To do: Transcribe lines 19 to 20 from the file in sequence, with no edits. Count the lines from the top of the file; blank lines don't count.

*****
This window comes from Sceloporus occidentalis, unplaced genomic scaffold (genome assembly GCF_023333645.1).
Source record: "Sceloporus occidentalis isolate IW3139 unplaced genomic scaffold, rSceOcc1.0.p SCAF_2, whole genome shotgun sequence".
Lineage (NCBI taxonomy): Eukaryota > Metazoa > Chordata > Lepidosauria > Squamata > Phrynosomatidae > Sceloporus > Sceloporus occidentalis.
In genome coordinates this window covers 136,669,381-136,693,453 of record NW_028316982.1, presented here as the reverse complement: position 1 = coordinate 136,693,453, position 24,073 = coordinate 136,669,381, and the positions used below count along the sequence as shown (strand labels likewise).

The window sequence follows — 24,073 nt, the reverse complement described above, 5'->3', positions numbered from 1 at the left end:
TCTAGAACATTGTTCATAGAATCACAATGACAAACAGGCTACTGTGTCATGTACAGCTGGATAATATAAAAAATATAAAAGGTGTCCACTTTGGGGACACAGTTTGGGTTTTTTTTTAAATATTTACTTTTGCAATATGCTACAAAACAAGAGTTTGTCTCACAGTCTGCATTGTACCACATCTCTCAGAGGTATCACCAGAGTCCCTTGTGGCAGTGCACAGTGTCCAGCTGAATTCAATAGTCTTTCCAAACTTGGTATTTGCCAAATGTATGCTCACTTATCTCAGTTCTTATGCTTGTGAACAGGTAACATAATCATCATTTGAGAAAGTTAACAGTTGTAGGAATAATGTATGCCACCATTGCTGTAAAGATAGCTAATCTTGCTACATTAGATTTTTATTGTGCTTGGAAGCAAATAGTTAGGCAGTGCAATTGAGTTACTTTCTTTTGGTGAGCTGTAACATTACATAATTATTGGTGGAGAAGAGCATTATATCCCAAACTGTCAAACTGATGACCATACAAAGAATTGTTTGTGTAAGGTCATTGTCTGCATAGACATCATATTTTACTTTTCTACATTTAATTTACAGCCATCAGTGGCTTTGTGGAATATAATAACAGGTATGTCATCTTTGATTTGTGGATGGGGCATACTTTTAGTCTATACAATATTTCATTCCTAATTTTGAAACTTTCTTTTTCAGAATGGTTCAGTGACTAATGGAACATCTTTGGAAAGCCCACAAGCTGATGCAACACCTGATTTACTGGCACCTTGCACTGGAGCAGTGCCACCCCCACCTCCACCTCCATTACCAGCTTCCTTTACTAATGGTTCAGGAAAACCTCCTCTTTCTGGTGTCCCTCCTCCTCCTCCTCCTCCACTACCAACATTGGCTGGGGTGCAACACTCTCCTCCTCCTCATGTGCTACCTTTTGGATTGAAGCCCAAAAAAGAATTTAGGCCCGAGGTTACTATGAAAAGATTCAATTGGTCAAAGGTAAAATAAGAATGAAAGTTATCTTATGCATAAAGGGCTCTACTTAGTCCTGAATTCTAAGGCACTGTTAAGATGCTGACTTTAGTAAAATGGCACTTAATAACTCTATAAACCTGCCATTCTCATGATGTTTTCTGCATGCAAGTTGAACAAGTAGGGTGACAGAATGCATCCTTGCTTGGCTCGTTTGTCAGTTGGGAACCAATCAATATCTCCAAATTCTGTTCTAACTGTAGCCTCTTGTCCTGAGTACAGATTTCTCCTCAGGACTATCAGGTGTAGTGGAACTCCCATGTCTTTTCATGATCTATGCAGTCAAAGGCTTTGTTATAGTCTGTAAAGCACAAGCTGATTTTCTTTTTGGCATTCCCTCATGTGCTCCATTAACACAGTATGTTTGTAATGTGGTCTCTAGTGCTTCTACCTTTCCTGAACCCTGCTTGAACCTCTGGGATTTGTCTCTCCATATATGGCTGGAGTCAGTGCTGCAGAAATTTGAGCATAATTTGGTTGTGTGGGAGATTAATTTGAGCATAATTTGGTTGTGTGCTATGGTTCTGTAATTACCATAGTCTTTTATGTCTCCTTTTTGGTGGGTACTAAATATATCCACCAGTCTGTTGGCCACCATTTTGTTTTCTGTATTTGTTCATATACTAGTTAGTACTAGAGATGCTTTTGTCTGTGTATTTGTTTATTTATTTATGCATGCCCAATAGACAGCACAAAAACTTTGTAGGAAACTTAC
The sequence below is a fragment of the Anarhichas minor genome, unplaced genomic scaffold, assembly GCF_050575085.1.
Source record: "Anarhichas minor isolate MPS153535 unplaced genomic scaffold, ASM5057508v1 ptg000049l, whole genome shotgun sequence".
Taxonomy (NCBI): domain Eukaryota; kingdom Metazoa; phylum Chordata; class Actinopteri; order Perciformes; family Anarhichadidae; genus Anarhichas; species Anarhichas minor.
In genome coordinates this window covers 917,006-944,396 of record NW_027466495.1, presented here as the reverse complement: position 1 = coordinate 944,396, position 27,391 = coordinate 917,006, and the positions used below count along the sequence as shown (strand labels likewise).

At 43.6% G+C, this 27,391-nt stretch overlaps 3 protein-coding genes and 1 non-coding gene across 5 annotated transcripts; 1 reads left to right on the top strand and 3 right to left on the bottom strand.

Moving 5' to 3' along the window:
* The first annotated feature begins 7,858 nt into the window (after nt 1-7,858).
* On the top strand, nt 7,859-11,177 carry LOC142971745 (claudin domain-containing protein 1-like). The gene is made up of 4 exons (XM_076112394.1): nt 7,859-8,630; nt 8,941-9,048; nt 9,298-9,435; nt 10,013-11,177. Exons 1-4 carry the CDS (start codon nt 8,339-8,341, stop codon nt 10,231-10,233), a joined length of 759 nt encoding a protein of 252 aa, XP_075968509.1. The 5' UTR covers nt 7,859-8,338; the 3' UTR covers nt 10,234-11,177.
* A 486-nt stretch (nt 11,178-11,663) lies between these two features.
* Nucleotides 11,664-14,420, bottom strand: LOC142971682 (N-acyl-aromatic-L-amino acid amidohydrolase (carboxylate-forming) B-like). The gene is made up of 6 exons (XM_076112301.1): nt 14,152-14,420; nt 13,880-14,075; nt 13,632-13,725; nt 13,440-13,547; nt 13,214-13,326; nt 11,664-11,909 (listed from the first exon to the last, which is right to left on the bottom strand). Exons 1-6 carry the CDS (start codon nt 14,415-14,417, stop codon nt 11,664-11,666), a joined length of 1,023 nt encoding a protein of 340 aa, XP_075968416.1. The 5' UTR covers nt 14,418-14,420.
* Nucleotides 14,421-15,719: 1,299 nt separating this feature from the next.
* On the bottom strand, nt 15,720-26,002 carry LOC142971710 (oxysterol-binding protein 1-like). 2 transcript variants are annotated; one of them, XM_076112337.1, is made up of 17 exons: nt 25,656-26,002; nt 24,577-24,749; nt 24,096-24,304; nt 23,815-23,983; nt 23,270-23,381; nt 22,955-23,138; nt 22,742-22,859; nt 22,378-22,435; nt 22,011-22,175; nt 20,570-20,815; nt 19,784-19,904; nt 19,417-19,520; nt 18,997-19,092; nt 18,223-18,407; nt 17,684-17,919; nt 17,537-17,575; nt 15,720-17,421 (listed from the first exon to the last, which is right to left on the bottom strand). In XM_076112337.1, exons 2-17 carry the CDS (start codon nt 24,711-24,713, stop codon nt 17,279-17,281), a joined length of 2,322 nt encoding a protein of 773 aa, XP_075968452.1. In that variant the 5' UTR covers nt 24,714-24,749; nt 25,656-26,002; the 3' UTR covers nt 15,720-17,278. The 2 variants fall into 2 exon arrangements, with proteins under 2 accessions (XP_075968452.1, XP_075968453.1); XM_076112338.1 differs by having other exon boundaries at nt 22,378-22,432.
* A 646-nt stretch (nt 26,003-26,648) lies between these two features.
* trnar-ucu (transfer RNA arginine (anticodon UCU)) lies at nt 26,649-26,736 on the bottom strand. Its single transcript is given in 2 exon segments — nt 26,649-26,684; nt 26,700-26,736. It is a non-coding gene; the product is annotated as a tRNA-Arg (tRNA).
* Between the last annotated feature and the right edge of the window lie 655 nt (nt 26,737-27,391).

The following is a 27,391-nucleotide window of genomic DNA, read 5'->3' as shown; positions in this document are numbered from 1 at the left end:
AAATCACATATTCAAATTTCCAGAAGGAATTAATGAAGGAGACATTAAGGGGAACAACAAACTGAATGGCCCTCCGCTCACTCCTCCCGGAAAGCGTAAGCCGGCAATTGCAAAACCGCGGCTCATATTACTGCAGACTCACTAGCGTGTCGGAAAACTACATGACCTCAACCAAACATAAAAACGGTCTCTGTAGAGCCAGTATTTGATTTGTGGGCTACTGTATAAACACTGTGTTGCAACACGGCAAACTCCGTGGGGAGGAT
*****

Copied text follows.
* A 646-nt stretch (nt 26,003-26,648) lies between these two features.
* trnar-ucu (transfer RNA arginine (anticodon UCU)) lies at nt 26,649-26,736 on the bottom strand. Its single transcript is given in 2 exon segments — nt 26,649-26,684; nt 26,700-26,736. It is a non-coding gene; the product is annotated as a tRNA-Arg (tRNA).